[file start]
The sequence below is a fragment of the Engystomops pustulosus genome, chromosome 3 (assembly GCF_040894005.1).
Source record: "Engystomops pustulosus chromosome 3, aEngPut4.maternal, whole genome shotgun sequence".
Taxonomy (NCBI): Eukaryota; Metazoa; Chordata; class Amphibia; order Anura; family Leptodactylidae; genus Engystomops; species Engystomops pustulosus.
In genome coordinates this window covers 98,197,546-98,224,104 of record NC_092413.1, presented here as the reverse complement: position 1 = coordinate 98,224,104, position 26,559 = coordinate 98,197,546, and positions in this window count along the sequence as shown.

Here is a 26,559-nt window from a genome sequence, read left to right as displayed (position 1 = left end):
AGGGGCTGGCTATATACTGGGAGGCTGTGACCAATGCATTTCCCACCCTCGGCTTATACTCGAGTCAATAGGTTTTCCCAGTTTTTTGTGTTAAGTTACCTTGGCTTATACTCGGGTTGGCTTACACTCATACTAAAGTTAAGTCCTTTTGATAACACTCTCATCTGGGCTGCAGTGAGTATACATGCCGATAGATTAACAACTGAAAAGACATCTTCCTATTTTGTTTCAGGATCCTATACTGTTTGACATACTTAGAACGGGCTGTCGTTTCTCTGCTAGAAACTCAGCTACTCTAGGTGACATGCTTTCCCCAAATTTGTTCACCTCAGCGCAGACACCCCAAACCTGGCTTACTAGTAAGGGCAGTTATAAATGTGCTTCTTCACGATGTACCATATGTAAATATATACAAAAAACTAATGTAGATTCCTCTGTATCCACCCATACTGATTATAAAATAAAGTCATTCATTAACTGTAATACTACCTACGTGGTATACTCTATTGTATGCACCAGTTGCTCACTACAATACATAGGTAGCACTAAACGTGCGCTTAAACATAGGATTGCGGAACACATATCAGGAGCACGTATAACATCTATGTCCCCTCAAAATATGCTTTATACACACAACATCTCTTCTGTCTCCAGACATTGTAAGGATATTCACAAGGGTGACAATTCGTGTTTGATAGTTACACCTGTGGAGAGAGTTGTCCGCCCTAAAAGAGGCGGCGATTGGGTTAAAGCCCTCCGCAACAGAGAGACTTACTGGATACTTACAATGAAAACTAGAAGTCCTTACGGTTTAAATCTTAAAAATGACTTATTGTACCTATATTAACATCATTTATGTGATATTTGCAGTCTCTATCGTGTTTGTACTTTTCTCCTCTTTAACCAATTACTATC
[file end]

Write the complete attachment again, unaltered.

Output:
The sequence below is a fragment of the Engystomops pustulosus genome, chromosome 3 (assembly GCF_040894005.1).
Source record: "Engystomops pustulosus chromosome 3, aEngPut4.maternal, whole genome shotgun sequence".
Taxonomy (NCBI): Eukaryota; Metazoa; Chordata; class Amphibia; order Anura; family Leptodactylidae; genus Engystomops; species Engystomops pustulosus.
In genome coordinates this window covers 98,197,546-98,224,104 of record NC_092413.1, presented here as the reverse complement: position 1 = coordinate 98,224,104, position 26,559 = coordinate 98,197,546, and positions in this window count along the sequence as shown.

Here is a 26,559-nt window from a genome sequence, read left to right as displayed (position 1 = left end):
AGGGGCTGGCTATATACTGGGAGGCTGTGACCAATGCATTTCCCACCCTCGGCTTATACTCGAGTCAATAGGTTTTCCCAGTTTTTTGTGTTAAGTTACCTTGGCTTATACTCGGGTTGGCTTACACTCATACTAAAGTTAAGTCCTTTTGATAACACTCTCATCTGGGCTGCAGTGAGTATACATGCCGATAGATTAACAACTGAAAAGACATCTTCCTATTTTGTTTCAGGATCCTATACTGTTTGACATACTTAGAACGGGCTGTCGTTTCTCTGCTAGAAACTCAGCTACTCTAGGTGACATGCTTTCCCCAAATTTGTTCACCTCAGCGCAGACACCCCAAACCTGGCTTACTAGTAAGGGCAGTTATAAATGTGCTTCTTCACGATGTACCATATGTAAATATATACAAAAAACTAATGTAGATTCCTCTGTATCCACCCATACTGATTATAAAATAAAGTCATTCATTAACTGTAATACTACCTACGTGGTATACTCTATTGTATGCACCAGTTGCTCACTACAATACATAGGTAGCACTAAACGTGCGCTTAAACATAGGATTGCGGAACACATATCAGGAGCACGTATAACATCTATGTCCCCTCAAAATATGCTTTATACACACAACATCTCTTCTGTCTCCAGACATTGTAAGGATATTCACAAGGGTGACAATTCGTGTTTGATAGTTACACCTGTGGAGAGAGTTGTCCGCCCTAAAAGAGGCGGCGATTGGGTTAAAGCCCTCCGCAACAGAGAGACTTACTGGATACTTACAATGAAAACTAGAAGTCCTTACGGTTTAAATCTTAAAAATGACTTATTGTACCTATATTAACATCATTTATGTGATATTTGCAGTCTCTATCGTGTTTGTACTTTTCTCCTCTTTAACCAATTACTATC